July 16, 2007

Tony Lit's donation

Recently a rather nasty campaign has been fought over the internet about the Ealing Southall by-election. Labour and Conservative and Liberal blogs have thrown slurs at each other- about a variety of practices. The most recent incident though has been a revelation about the Conservative candidate Tony Lit, who the Observer reports, gave a donation of 4,800 pounds to the Labour party earlier this year. Labour party members are of course overjoyed by this- and Tories less so. But it is interesting that two conservative bloggers have come up with a plausible reason for Lit to have done what he did- a plausible reason that is deeply worrying not for the conduct of the individual parties but for a far deeper question that it raises about the conduct of our democracy.

Iain Dale noted on his blog that Lit gave the funds in order to get a seat for his corporation at an event that the Prime Minister attended, another blogger Dizzy argues that this is just normal business practice- that it goes on at every business up and down the land and involves all the major parties- essentially why should we begrudge Tony Lit the chance to attempt to buy the opportunity to sit at the same table as Blair and persuade him of the merits of some case to do with his business when every other business does it- just because he is a Tory. If what these bloggers say is true then it reflects something which is rather more interesting than the original allegations- ultimately it speaks rather badly of the way that political funding works in this country and that far more importantly policy formation works.

What they are essentially arguing is that in policy formation one of the stages is that those with money and an interest in the policy buy a seat at the table- and that it would be irresponsible for any businessman not to buy such a seat- what a businessman buys when he buys that seat is of course influence- and the biggest influence goes to those with the best argument and the biggest wallet. Essentially the Tory bloggers' case for Lit makes the case for a capping of donations whether corporate or individual to political parties because it demonstrates the corruption of the system- money it seems gets you the ability to talk to a politician in a way that a normal person never would have. Money obtains Tony Lit, an entrepreuneur a direct entry into politics, the way that teachers and doctors don't have because they don't have the money. That doesn't seem to me to be a neccessarily wise way to run a commonwealth.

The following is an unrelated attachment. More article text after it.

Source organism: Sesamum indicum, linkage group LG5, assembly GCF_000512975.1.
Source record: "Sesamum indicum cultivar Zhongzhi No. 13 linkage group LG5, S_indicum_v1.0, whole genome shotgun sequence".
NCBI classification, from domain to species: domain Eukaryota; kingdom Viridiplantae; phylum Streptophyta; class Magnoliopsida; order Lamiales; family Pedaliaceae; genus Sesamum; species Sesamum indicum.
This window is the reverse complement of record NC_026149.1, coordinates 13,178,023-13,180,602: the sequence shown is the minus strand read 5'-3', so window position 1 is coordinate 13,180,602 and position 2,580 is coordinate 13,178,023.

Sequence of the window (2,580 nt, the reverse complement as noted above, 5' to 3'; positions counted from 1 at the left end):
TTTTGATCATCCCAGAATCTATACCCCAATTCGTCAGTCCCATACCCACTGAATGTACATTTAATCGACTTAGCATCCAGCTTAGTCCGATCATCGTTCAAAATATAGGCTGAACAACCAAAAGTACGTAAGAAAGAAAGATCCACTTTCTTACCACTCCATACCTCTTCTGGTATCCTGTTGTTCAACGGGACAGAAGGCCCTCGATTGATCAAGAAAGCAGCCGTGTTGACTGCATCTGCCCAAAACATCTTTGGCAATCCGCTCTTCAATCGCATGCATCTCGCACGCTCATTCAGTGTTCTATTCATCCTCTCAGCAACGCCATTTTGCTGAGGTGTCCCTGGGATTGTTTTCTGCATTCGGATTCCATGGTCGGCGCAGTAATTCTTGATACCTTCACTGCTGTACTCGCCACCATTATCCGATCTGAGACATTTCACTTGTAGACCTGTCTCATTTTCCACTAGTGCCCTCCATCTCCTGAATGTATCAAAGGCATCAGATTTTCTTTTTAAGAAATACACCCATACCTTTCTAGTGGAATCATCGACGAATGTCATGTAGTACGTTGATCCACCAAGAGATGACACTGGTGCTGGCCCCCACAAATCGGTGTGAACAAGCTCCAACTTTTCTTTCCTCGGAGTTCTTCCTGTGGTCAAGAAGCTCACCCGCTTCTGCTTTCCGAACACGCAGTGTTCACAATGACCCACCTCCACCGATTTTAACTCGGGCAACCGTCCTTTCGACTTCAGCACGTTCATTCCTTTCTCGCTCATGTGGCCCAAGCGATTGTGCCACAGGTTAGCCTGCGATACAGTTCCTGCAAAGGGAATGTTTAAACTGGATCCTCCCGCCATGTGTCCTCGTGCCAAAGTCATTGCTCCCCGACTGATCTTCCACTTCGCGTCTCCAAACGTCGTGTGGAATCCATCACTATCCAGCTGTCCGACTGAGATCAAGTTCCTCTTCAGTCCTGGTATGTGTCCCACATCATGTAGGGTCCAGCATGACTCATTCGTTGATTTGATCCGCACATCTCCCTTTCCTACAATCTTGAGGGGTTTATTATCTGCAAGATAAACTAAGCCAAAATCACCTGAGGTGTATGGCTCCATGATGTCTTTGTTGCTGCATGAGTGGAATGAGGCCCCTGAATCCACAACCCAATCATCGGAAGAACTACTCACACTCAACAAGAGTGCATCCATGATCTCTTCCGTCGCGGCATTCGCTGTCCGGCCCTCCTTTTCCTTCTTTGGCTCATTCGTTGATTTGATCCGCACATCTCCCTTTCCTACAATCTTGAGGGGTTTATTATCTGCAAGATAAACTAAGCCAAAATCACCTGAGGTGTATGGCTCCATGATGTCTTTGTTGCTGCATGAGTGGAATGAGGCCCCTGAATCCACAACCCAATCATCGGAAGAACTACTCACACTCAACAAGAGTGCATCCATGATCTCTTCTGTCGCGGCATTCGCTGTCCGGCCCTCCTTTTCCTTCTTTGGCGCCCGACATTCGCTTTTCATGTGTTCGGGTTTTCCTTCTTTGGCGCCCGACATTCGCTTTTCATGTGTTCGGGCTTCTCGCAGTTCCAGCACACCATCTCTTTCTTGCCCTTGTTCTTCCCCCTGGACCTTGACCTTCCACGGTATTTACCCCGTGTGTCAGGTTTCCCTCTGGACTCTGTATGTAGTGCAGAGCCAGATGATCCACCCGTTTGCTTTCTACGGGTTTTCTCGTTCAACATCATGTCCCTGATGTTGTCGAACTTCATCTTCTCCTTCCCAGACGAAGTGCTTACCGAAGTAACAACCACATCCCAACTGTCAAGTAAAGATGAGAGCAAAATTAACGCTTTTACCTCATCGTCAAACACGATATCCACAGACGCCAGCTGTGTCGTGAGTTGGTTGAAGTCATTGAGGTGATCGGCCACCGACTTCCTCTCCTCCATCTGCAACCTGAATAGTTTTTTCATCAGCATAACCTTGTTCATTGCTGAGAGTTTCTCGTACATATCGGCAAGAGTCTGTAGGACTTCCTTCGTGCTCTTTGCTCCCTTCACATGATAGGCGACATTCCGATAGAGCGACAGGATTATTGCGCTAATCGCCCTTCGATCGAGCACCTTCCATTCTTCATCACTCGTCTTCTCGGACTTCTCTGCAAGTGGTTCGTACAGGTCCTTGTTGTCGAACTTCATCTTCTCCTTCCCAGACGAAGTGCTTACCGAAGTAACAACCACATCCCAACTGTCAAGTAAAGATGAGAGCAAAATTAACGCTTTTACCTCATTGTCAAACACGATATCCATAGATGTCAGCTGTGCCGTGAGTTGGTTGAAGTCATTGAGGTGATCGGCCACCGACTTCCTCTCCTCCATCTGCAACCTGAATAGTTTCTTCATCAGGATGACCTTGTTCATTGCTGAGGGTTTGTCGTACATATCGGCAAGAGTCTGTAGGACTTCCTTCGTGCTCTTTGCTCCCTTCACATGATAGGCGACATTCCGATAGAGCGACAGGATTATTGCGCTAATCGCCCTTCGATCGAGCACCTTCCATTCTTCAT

I can't look into the soul of Tony Lit and tell you whether his blood runs blue or whether he is a carpet bagger who has just seen a good opportunity to run for the Tories- what I can say is that every time that I perceive people buying access to the Prime Minister, my reaction is to recoil instantly and think about reforming the financing of parties (not necessarily to give the state a bigger role- but definitely to give the membership a bigger role through say a donation's cap). What this incident doesn't establish is Mr Lit's sincerity or otherwise- what it does is the rotten state of party funding and corporate influence in our democracy.

(The Photo of Tony Blair and Tony Lit together above is courtesy of Unity and is from the fundraiser that both attended.)


edmund said...

How does this corporate donation? Make the case for capping ones from individuals? surely it it's a case against anything it's a case against corporate donations from businesses and unions- I'm against banning them but that's the case ( and this is not peculiar in fact it's quite mild)- the union donations gain them a say in the ruling bodies of the labour party , choosing its leadership and on policy for example

And why is the use of money to gain attention (not even influence) peculiarly corrupting. Surely the same could be said of any other attempt to influence public discourse by using things others don’t' have. In fact quite a lot of people have £5,000, other things (for example a radio station or being a jounistlit or good looks) much fewer people have access to.

At root this is a problem with democracy -made by its earlier opponents, the effect of democracy is to make those in power pander to their influential, money is the one of the more equalible form of this after votes. Others for example access to major media are much more restrictive and will still exist. To cut off one of the boarder means for endangered small shops say or trade unionist to have a say is an odd response to political pluralism.

Tony lilt makes this case well- most companies could have bought that place. But he is the conservative party candidate because of his status-in particular sunrise corporation and the lilt family's power. This has nothing to do with any donating-and is much more inequitable/ the result of “influence” -do you want to ban that? Disparities of power are the natural result of political pluralism- donation caps weaken rather than strengthen this effect not least in preventing outsiders getting involved.

Why is it ok for David Cameroun to appeal to the BBC's biases but not Tony Blair union donation money?

And it's a corporate donation-not an individual as I understand it (and I don't know m much about this) it's clear enough it's arguably libellous to imply "lilt" did so as for example Tom Watson has been doing. It also certainly implies nothing about his politics-like most such companies they've done similar stuff for the Tories for example.